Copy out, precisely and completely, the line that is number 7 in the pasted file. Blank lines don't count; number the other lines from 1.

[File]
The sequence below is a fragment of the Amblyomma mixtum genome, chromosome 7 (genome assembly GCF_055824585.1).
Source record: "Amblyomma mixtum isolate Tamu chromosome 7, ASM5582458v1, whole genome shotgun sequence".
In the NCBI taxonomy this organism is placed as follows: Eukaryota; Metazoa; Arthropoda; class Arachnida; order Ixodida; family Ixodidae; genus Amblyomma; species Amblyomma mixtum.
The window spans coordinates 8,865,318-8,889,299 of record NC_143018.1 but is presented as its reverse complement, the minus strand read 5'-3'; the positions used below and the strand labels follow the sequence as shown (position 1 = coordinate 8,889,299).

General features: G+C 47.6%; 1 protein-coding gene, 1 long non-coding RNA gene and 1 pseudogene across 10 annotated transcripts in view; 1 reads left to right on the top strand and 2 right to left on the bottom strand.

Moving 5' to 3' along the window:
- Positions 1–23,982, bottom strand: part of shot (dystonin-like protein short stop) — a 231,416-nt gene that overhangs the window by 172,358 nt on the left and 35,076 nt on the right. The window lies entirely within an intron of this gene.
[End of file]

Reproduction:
- Positions 1–23,982, bottom strand: part of shot (dystonin-like protein short stop) — a 231,416-nt gene that overhangs the window by 172,358 nt on the left and 35,076 nt on the right. The window lies entirely within an intron of this gene.